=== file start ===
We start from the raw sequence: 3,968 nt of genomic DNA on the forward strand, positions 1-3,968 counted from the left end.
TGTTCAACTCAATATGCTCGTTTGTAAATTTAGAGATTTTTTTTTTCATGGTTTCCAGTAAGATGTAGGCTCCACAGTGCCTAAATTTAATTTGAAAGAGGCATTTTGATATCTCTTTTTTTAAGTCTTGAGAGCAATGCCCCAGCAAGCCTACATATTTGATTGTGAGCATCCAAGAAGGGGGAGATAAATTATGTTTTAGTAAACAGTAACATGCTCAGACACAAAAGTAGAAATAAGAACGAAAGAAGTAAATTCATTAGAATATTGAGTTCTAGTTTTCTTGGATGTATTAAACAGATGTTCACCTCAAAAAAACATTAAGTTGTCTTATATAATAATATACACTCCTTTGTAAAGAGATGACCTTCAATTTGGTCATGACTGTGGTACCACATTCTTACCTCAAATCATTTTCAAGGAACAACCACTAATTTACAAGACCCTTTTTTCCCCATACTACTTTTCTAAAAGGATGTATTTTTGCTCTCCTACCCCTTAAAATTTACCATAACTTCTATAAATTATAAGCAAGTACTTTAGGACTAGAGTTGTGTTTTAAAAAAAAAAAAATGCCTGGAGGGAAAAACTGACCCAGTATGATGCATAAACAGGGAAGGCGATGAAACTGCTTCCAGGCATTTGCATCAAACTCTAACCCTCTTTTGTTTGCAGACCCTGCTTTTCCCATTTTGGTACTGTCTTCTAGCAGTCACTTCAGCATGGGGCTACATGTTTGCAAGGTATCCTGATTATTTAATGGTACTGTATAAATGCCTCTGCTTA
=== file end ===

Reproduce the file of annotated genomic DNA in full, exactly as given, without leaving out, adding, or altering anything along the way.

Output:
We start from the raw sequence: 3,968 nt of genomic DNA on the forward strand, positions 1-3,968 counted from the left end.
TGTTCAACTCAATATGCTCGTTTGTAAATTTAGAGATTTTTTTTTTCATGGTTTCCAGTAAGATGTAGGCTCCACAGTGCCTAAATTTAATTTGAAAGAGGCATTTTGATATCTCTTTTTTTAAGTCTTGAGAGCAATGCCCCAGCAAGCCTACATATTTGATTGTGAGCATCCAAGAAGGGGGAGATAAATTATGTTTTAGTAAACAGTAACATGCTCAGACACAAAAGTAGAAATAAGAACGAAAGAAGTAAATTCATTAGAATATTGAGTTCTAGTTTTCTTGGATGTATTAAACAGATGTTCACCTCAAAAAAACATTAAGTTGTCTTATATAATAATATACACTCCTTTGTAAAGAGATGACCTTCAATTTGGTCATGACTGTGGTACCACATTCTTACCTCAAATCATTTTCAAGGAACAACCACTAATTTACAAGACCCTTTTTTCCCCATACTACTTTTCTAAAAGGATGTATTTTTGCTCTCCTACCCCTTAAAATTTACCATAACTTCTATAAATTATAAGCAAGTACTTTAGGACTAGAGTTGTGTTTTAAAAAAAAAAAAATGCCTGGAGGGAAAAACTGACCCAGTATGATGCATAAACAGGGAAGGCGATGAAACTGCTTCCAGGCATTTGCATCAAACTCTAACCCTCTTTTGTTTGCAGACCCTGCTTTTCCCATTTTGGTACTGTCTTCTAGCAGTCACTTCAGCATGGGGCTACATGTTTGCAAGGTATCCTGATTATTTAATGGTACTGTATAAATGCCTCTGCTTA